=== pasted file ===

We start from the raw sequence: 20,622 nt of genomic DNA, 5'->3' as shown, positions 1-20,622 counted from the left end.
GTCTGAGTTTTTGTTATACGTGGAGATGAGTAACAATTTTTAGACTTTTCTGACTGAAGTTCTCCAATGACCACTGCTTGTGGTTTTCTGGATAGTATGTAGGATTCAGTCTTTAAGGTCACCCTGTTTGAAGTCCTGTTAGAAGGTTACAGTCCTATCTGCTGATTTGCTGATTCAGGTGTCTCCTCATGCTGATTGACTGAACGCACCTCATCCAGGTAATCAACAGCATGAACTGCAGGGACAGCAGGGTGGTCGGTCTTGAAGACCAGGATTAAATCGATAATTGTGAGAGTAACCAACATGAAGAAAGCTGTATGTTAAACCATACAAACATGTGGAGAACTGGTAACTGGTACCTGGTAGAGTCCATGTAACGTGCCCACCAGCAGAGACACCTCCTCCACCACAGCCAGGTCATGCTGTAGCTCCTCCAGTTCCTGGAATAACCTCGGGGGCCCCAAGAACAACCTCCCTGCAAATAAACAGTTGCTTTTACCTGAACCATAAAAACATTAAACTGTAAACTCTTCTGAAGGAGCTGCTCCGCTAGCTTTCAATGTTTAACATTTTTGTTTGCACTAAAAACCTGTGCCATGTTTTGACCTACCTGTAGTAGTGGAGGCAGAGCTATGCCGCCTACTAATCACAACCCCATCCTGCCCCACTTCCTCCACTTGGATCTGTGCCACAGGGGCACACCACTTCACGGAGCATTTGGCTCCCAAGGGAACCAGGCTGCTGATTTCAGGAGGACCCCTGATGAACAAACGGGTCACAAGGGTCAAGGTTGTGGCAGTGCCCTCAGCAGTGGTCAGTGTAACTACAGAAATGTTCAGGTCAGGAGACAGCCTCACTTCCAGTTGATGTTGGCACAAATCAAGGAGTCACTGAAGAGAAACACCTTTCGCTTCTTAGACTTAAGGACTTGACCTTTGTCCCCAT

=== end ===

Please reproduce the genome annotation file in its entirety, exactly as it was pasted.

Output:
We start from the raw sequence: 20,622 nt of genomic DNA, 5'->3' as shown, positions 1-20,622 counted from the left end.
GTCTGAGTTTTTGTTATACGTGGAGATGAGTAACAATTTTTAGACTTTTCTGACTGAAGTTCTCCAATGACCACTGCTTGTGGTTTTCTGGATAGTATGTAGGATTCAGTCTTTAAGGTCACCCTGTTTGAAGTCCTGTTAGAAGGTTACAGTCCTATCTGCTGATTTGCTGATTCAGGTGTCTCCTCATGCTGATTGACTGAACGCACCTCATCCAGGTAATCAACAGCATGAACTGCAGGGACAGCAGGGTGGTCGGTCTTGAAGACCAGGATTAAATCGATAATTGTGAGAGTAACCAACATGAAGAAAGCTGTATGTTAAACCATACAAACATGTGGAGAACTGGTAACTGGTACCTGGTAGAGTCCATGTAACGTGCCCACCAGCAGAGACACCTCCTCCACCACAGCCAGGTCATGCTGTAGCTCCTCCAGTTCCTGGAATAACCTCGGGGGCCCCAAGAACAACCTCCCTGCAAATAAACAGTTGCTTTTACCTGAACCATAAAAACATTAAACTGTAAACTCTTCTGAAGGAGCTGCTCCGCTAGCTTTCAATGTTTAACATTTTTGTTTGCACTAAAAACCTGTGCCATGTTTTGACCTACCTGTAGTAGTGGAGGCAGAGCTATGCCGCCTACTAATCACAACCCCATCCTGCCCCACTTCCTCCACTTGGATCTGTGCCACAGGGGCACACCACTTCACGGAGCATTTGGCTCCCAAGGGAACCAGGCTGCTGATTTCAGGAGGACCCCTGATGAACAAACGGGTCACAAGGGTCAAGGTTGTGGCAGTGCCCTCAGCAGTGGTCAGTGTAACTACAGAAATGTTCAGGTCAGGAGACAGCCTCACTTCCAGTTGATGTTGGCACAAATCAAGGAGTCACTGAAGAGAAACACCTTTCGCTTCTTAGACTTAAGGACTTGACCTTTGTCCCCAT